“Politics is perception”. My perception of what came down in the last election is that it was a power play against this peaceful council. This perception is based on the way candidates were fielded. I believe some were recruited. The more candidates the Democrats fielded, the more the vote is spread. This wider vote spread increases the likelihood of unseating the opposition. All that was necessary to immobilize the Republicans on Boro council and for uncontested power then to fall into the hands of the Democrats is for the Republicans to lose just one seat. I am talking here about a basic, objective, mathematical analysis. If this is not vintage partisan politics, tell me precisely what it is. These are reasonable conclusions to draw from my perceptions. To those tempted to say my assessment has to do with my husband’s role in the election, I suggest that many would draw the same conclusions given the same perceptions. I hope people will judge the validity of my viewpoints by their merits and not dismiss them outright because of my name.
Councilman Legato used a very apropos word in his post, “disappointment”. He is disappointed in the views I expressed. Others are disappointed in actions he took. There is disappointment enough to go around from both perspectives. Disappointment notwithstanding, everything done here by either side is legitimate according to the ground rules of American elections and politics. Being legitimate does not prevent disappointment or critiquing. A lesson we can all take from the table.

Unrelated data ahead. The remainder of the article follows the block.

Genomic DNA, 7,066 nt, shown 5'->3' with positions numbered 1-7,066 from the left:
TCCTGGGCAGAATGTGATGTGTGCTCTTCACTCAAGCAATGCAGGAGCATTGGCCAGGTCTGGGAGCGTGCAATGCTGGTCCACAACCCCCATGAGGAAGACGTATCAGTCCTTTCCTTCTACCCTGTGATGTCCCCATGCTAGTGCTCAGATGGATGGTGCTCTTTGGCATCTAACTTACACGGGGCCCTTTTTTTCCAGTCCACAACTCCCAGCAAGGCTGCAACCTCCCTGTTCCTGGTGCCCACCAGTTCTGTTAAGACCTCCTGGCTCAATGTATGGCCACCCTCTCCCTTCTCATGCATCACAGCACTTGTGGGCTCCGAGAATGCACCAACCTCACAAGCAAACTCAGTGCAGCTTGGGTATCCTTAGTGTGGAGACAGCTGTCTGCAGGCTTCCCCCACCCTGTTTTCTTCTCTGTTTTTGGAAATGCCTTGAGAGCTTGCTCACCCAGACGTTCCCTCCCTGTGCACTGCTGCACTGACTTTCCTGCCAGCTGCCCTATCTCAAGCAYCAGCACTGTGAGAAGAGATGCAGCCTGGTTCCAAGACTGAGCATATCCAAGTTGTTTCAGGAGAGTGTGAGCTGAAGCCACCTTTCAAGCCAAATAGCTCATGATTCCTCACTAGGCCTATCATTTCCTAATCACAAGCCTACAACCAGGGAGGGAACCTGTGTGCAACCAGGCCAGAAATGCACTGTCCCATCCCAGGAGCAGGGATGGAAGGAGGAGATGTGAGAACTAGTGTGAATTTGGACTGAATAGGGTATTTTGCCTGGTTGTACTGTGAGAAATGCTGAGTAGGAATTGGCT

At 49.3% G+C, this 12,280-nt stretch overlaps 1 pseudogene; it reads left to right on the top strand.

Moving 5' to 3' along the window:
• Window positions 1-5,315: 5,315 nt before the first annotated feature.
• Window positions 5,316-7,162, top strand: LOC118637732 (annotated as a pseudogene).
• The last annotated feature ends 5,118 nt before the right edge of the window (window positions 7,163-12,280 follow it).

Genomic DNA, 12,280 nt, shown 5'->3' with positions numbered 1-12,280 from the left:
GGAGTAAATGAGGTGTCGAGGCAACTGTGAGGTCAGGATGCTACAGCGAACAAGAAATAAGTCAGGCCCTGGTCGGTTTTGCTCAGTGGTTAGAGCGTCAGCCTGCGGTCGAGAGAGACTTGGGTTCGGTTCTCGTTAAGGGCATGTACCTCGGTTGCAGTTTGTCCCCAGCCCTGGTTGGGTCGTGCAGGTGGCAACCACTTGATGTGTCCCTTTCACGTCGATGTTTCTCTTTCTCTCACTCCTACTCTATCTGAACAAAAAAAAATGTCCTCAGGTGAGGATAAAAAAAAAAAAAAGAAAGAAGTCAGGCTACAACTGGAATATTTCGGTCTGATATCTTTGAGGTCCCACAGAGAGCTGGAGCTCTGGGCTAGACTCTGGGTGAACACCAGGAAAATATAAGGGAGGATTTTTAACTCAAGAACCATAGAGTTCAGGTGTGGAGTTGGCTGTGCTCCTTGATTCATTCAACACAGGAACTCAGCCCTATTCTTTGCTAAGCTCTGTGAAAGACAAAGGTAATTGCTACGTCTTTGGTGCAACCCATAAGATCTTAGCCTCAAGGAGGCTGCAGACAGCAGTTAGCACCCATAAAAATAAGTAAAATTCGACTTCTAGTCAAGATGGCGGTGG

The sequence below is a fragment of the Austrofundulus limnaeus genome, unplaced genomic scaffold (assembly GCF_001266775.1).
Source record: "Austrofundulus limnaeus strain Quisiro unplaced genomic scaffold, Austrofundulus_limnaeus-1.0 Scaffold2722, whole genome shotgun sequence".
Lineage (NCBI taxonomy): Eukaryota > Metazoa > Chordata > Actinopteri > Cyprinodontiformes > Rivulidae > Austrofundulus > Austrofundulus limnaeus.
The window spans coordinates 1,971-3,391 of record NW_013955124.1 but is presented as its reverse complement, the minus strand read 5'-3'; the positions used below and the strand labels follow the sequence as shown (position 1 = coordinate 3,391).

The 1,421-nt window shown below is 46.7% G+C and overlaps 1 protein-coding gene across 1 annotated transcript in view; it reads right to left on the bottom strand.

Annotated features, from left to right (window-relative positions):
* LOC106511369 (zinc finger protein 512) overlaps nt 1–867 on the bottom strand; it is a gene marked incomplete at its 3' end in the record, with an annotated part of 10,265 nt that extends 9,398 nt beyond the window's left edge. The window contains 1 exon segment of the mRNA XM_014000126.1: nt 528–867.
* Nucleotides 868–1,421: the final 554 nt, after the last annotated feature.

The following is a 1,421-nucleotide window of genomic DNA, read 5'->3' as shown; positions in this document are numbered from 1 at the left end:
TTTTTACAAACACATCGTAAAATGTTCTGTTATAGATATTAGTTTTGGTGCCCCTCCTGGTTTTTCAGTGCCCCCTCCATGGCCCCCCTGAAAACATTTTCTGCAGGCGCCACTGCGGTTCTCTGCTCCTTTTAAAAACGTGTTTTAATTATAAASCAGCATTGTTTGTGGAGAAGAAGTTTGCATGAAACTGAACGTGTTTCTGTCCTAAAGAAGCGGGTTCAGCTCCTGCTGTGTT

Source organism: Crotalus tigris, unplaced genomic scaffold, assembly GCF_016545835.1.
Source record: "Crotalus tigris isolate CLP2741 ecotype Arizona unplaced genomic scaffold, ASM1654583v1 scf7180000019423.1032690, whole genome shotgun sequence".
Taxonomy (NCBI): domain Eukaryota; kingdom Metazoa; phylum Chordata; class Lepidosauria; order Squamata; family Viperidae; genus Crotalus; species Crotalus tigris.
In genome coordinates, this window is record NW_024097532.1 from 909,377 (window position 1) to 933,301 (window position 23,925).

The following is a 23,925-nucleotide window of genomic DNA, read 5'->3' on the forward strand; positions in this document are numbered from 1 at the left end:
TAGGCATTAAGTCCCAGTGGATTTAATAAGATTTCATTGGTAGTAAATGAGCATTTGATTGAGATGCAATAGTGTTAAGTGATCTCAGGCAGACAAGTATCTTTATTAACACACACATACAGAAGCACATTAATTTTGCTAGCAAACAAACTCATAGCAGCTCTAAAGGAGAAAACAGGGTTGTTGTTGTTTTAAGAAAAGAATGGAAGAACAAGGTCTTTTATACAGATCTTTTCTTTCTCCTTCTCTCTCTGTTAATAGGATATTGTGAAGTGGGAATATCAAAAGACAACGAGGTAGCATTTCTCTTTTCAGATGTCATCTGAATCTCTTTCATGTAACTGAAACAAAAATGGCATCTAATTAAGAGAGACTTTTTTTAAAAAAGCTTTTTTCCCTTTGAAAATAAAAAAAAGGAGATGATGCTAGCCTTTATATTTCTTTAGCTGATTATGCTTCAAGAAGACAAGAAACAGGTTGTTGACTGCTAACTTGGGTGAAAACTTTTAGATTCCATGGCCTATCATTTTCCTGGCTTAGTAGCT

Choice is the keystone of American politics and choice is the key to the success of our political system or its failures. As far as I am concerned, most of us made a poor choice in the last presidential election. We are responsible for re-electing a president who we knew did not honor the Constitution and the Geneva Convention, as he should. We are responsible for the loss of the American moral high road in the eyes of the world as a result of our votes. I do not know what could be more devastating and perhaps threatening to our national security. This downfall was all accomplished by a legitimate American election. Legitimacy does not guarantee wisdom. Did we Americans make wise choices then? Here in little Flemington we too are responsible for how our Boro runs. We are responsible for our choices and what these choices set in motion. Nothing done in the last election was less than legit but other choices were on the table.
On a more personal note: Analyzing a local election is par for the course if you are blogging on the Boro at large. I wrote this follow up to address more fully posts that people evidently took a fair amount of time to compose. Here, I have tried to bring some cohesion to the discussion as well. I am a “peace on earth” sort of person. I do not want to set up a battlefield for reasons I have already discussed. I speak for myself here but there are others who certainly share my views. Not everyone posts comments. Quite candidly, I am surprised that the Democrats were not already aware of just about anything I had said. They have feelings that they freely and publicly expressed after 2006. Republicans have feelings. A great deal of election behavior is transparent. But in the grand scheme of things I can see no overall harm by placing some cards on the table. To me in politics it see always more dangerous when we operate secretly. Democrat Councilman Legato has advised on his post that non partisanship will continue on the new council. I am glad to hear it.